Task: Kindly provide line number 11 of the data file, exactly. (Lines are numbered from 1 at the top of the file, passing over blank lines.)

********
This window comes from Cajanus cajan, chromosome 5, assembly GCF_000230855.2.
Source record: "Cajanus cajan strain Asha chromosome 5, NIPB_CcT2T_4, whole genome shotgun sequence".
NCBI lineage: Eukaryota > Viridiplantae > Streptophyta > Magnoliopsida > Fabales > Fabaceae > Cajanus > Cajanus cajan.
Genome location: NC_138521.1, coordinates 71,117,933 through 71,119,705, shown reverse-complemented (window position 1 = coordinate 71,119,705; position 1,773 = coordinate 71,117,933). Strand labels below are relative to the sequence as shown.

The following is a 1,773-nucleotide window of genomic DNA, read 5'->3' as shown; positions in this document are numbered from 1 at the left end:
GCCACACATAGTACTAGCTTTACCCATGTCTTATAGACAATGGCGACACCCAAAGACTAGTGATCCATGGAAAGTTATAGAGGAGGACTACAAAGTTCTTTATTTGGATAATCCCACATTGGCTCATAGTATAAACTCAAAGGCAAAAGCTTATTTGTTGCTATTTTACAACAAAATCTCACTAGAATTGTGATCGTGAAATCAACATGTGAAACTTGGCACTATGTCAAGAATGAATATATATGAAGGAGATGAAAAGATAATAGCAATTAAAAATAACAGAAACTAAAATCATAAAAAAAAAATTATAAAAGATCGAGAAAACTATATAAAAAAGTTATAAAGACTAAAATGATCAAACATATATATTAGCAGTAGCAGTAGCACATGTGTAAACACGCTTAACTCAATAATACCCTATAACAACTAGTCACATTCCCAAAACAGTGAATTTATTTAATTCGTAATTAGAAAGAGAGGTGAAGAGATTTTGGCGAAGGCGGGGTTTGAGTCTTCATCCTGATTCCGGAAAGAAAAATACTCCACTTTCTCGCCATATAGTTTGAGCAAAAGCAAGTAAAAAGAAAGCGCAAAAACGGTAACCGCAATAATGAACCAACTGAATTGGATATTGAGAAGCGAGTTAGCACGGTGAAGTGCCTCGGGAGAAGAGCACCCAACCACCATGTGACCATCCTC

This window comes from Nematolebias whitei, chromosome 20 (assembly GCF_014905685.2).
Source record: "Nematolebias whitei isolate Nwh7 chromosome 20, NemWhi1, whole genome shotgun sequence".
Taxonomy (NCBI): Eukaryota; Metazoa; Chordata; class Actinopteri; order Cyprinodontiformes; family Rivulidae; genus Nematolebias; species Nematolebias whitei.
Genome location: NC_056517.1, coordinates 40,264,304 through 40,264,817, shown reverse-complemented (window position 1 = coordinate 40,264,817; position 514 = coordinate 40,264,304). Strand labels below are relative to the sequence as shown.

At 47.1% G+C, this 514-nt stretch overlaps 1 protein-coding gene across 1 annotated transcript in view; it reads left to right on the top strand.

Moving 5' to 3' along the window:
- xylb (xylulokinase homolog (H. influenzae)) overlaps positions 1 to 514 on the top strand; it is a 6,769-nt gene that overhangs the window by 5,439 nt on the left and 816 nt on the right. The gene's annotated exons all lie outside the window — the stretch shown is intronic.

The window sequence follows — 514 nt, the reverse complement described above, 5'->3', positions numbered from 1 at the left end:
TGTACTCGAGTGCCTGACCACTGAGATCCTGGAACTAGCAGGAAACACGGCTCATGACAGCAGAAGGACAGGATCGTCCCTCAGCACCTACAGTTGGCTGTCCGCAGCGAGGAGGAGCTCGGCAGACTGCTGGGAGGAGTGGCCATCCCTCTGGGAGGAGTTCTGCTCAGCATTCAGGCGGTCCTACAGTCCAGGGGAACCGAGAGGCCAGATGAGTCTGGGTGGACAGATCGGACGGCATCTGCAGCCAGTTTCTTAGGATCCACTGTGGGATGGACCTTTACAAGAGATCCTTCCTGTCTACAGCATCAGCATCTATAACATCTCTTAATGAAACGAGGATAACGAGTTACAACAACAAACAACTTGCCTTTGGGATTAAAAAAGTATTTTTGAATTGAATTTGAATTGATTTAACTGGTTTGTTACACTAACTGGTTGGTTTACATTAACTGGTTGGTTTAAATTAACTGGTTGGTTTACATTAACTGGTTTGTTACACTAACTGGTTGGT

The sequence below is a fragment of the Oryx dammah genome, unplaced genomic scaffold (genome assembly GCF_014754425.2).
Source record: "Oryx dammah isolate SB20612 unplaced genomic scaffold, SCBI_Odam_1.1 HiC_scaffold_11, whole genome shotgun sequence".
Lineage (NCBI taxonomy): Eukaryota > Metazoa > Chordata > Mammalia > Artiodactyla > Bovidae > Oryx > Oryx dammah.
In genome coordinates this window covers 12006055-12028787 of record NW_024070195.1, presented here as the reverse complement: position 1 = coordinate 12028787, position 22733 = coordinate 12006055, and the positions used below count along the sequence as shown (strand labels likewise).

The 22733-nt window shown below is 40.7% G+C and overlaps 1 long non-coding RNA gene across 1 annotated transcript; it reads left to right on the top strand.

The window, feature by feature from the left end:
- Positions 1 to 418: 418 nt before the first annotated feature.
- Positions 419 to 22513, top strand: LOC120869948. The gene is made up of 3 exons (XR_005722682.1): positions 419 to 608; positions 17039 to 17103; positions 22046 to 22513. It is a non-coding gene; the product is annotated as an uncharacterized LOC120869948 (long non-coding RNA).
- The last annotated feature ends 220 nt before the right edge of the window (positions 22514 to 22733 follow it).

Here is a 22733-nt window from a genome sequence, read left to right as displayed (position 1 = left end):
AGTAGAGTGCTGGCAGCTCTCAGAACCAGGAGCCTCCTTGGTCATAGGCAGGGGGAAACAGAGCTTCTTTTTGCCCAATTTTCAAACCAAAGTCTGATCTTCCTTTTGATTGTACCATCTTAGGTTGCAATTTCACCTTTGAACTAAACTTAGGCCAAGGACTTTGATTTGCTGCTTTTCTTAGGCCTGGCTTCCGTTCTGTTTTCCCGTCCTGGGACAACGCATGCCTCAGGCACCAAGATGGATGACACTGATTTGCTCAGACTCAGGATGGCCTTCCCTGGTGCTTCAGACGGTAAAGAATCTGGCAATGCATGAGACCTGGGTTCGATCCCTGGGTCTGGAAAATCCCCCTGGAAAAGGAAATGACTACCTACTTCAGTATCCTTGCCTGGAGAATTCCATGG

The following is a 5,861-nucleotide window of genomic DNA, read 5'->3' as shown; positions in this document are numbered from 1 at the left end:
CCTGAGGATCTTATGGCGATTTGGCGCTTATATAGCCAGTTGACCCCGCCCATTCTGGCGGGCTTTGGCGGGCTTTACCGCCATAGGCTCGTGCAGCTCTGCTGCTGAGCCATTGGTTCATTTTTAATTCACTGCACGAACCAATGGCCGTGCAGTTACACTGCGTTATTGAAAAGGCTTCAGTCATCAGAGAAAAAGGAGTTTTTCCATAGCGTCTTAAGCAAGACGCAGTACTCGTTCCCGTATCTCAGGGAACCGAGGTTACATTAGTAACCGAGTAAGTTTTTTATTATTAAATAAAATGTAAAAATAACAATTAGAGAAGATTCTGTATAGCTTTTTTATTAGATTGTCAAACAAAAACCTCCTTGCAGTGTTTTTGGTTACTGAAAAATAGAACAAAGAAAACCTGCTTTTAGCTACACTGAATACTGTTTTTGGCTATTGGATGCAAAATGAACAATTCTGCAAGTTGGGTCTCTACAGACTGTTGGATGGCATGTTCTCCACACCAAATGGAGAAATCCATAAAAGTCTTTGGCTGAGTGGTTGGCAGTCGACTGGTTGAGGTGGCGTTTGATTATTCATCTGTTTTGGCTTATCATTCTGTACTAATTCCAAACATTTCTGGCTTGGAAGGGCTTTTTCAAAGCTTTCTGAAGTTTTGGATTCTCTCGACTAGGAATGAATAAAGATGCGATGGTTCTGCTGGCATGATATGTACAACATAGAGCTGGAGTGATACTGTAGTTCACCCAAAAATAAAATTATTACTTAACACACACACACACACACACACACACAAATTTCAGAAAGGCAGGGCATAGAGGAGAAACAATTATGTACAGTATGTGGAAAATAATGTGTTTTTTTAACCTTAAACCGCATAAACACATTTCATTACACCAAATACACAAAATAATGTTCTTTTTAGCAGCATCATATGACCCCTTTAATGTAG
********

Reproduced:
At 47.1% G+C, this 514-nt stretch overlaps 1 protein-coding gene across 1 annotated transcript in view; it reads left to right on the top strand.